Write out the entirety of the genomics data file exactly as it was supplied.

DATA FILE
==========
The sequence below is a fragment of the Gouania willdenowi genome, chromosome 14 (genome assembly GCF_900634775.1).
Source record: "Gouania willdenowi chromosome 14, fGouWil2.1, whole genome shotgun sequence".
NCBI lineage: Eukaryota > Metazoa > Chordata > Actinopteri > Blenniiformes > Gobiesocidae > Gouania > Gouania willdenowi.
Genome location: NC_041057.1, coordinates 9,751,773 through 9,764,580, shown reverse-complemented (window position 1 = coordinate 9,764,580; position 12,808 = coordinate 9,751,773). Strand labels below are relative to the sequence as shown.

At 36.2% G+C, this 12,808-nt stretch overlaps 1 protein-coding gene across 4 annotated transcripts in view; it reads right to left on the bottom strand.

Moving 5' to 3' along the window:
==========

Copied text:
The sequence below is a fragment of the Gouania willdenowi genome, chromosome 14 (genome assembly GCF_900634775.1).
Source record: "Gouania willdenowi chromosome 14, fGouWil2.1, whole genome shotgun sequence".
NCBI lineage: Eukaryota > Metazoa > Chordata > Actinopteri > Blenniiformes > Gobiesocidae > Gouania > Gouania willdenowi.
Genome location: NC_041057.1, coordinates 9,751,773 through 9,764,580, shown reverse-complemented (window position 1 = coordinate 9,764,580; position 12,808 = coordinate 9,751,773). Strand labels below are relative to the sequence as shown.

At 36.2% G+C, this 12,808-nt stretch overlaps 1 protein-coding gene across 4 annotated transcripts in view; it reads right to left on the bottom strand.

Moving 5' to 3' along the window: